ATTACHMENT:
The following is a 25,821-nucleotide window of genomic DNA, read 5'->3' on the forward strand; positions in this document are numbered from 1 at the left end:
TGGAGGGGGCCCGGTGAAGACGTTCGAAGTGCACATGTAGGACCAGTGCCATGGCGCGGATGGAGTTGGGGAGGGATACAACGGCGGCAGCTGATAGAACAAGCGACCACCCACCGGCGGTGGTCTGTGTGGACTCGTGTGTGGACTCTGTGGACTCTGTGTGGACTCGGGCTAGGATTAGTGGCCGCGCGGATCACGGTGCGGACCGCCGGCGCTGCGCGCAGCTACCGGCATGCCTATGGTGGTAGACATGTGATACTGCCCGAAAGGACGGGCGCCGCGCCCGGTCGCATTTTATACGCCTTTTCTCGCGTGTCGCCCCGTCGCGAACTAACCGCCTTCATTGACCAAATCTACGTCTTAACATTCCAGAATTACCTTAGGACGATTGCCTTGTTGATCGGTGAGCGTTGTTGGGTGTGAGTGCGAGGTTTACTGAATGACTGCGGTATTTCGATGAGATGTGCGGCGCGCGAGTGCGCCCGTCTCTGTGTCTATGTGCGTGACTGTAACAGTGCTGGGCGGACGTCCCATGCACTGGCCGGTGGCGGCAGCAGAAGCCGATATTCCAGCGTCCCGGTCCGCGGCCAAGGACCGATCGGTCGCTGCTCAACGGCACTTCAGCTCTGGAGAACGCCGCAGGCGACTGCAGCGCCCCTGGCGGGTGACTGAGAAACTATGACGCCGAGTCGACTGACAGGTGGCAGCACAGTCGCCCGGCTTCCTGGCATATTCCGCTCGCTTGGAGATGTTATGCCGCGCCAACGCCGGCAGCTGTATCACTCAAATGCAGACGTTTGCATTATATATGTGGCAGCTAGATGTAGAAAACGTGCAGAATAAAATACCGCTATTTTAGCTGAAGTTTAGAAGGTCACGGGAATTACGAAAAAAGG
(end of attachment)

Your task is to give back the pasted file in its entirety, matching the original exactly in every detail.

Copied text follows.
The following is a 25,821-nucleotide window of genomic DNA, read 5'->3' on the forward strand; positions in this document are numbered from 1 at the left end:
TGGAGGGGGCCCGGTGAAGACGTTCGAAGTGCACATGTAGGACCAGTGCCATGGCGCGGATGGAGTTGGGGAGGGATACAACGGCGGCAGCTGATAGAACAAGCGACCACCCACCGGCGGTGGTCTGTGTGGACTCGTGTGTGGACTCTGTGGACTCTGTGTGGACTCGGGCTAGGATTAGTGGCCGCGCGGATCACGGTGCGGACCGCCGGCGCTGCGCGCAGCTACCGGCATGCCTATGGTGGTAGACATGTGATACTGCCCGAAAGGACGGGCGCCGCGCCCGGTCGCATTTTATACGCCTTTTCTCGCGTGTCGCCCCGTCGCGAACTAACCGCCTTCATTGACCAAATCTACGTCTTAACATTCCAGAATTACCTTAGGACGATTGCCTTGTTGATCGGTGAGCGTTGTTGGGTGTGAGTGCGAGGTTTACTGAATGACTGCGGTATTTCGATGAGATGTGCGGCGCGCGAGTGCGCCCGTCTCTGTGTCTATGTGCGTGACTGTAACAGTGCTGGGCGGACGTCCCATGCACTGGCCGGTGGCGGCAGCAGAAGCCGATATTCCAGCGTCCCGGTCCGCGGCCAAGGACCGATCGGTCGCTGCTCAACGGCACTTCAGCTCTGGAGAACGCCGCAGGCGACTGCAGCGCCCCTGGCGGGTGACTGAGAAACTATGACGCCGAGTCGACTGACAGGTGGCAGCACAGTCGCCCGGCTTCCTGGCATATTCCGCTCGCTTGGAGATGTTATGCCGCGCCAACGCCGGCAGCTGTATCACTCAAATGCAGACGTTTGCATTATATATGTGGCAGCTAGATGTAGAAAACGTGCAGAATAAAATACCGCTATTTTAGCTGAAGTTTAGAAGGTCACGGGAATTACGAAAAAAGG